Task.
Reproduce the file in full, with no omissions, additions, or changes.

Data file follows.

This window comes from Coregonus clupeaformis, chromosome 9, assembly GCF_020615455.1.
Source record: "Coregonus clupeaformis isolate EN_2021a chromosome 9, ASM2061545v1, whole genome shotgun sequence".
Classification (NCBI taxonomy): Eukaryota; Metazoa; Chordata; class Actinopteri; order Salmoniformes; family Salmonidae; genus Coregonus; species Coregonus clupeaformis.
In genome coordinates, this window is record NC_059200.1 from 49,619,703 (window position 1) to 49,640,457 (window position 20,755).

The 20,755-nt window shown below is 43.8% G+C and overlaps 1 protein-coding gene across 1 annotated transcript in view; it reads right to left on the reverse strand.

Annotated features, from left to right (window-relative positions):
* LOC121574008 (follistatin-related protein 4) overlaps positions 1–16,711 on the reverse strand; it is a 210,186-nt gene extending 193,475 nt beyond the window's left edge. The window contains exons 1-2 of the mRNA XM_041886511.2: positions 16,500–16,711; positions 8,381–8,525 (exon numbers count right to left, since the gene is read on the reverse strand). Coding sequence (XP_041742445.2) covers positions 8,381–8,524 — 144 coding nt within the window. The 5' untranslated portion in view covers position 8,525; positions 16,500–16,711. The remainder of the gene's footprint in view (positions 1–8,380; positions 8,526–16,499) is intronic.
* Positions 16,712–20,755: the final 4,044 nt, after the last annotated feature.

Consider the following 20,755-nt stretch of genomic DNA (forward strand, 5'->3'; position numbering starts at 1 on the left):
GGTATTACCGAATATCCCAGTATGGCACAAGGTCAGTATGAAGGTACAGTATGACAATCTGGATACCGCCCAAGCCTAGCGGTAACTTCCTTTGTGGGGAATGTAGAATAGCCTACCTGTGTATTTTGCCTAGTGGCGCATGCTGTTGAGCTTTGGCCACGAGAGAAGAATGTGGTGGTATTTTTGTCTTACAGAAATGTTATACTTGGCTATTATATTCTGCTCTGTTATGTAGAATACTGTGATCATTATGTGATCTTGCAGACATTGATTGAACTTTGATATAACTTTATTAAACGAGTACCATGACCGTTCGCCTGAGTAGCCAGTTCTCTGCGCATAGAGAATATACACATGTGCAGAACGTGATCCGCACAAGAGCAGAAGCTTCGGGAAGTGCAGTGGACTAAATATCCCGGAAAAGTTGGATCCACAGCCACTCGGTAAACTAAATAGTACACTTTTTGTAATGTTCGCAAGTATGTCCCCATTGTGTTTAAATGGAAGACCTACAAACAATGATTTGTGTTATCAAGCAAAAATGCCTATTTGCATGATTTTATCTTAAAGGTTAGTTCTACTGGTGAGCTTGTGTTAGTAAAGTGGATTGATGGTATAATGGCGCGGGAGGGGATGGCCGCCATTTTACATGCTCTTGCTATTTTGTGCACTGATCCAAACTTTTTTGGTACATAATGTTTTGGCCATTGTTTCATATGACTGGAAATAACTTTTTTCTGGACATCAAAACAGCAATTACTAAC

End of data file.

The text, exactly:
This window comes from Coregonus clupeaformis, chromosome 9, assembly GCF_020615455.1.
Source record: "Coregonus clupeaformis isolate EN_2021a chromosome 9, ASM2061545v1, whole genome shotgun sequence".
Classification (NCBI taxonomy): Eukaryota; Metazoa; Chordata; class Actinopteri; order Salmoniformes; family Salmonidae; genus Coregonus; species Coregonus clupeaformis.
In genome coordinates, this window is record NC_059200.1 from 49,619,703 (window position 1) to 49,640,457 (window position 20,755).

The 20,755-nt window shown below is 43.8% G+C and overlaps 1 protein-coding gene across 1 annotated transcript in view; it reads right to left on the reverse strand.

Annotated features, from left to right (window-relative positions):
* LOC121574008 (follistatin-related protein 4) overlaps positions 1–16,711 on the reverse strand; it is a 210,186-nt gene extending 193,475 nt beyond the window's left edge. The window contains exons 1-2 of the mRNA XM_041886511.2: positions 16,500–16,711; positions 8,381–8,525 (exon numbers count right to left, since the gene is read on the reverse strand). Coding sequence (XP_041742445.2) covers positions 8,381–8,524 — 144 coding nt within the window. The 5' untranslated portion in view covers position 8,525; positions 16,500–16,711. The remainder of the gene's footprint in view (positions 1–8,380; positions 8,526–16,499) is intronic.
* Positions 16,712–20,755: the final 4,044 nt, after the last annotated feature.

Consider the following 20,755-nt stretch of genomic DNA (forward strand, 5'->3'; position numbering starts at 1 on the left):
GGTATTACCGAATATCCCAGTATGGCACAAGGTCAGTATGAAGGTACAGTATGACAATCTGGATACCGCCCAAGCCTAGCGGTAACTTCCTTTGTGGGGAATGTAGAATAGCCTACCTGTGTATTTTGCCTAGTGGCGCATGCTGTTGAGCTTTGGCCACGAGAGAAGAATGTGGTGGTATTTTTGTCTTACAGAAATGTTATACTTGGCTATTATATTCTGCTCTGTTATGTAGAATACTGTGATCATTATGTGATCTTGCAGACATTGATTGAACTTTGATATAACTTTATTAAACGAGTACCATGACCGTTCGCCTGAGTAGCCAGTTCTCTGCGCATAGAGAATATACACATGTGCAGAACGTGATCCGCACAAGAGCAGAAGCTTCGGGAAGTGCAGTGGACTAAATATCCCGGAAAAGTTGGATCCACAGCCACTCGGTAAACTAAATAGTACACTTTTTGTAATGTTCGCAAGTATGTCCCCATTGTGTTTAAATGGAAGACCTACAAACAATGATTTGTGTTATCAAGCAAAAATGCCTATTTGCATGATTTTATCTTAAAGGTTAGTTCTACTGGTGAGCTTGTGTTAGTAAAGTGGATTGATGGTATAATGGCGCGGGAGGGGATGGCCGCCATTTTACATGCTCTTGCTATTTTGTGCACTGATCCAAACTTTTTTGGTACATAATGTTTTGGCCATTGTTTCATATGACTGGAAATAACTTTTTTCTGGACATCAAAACAGCAATTACTAAC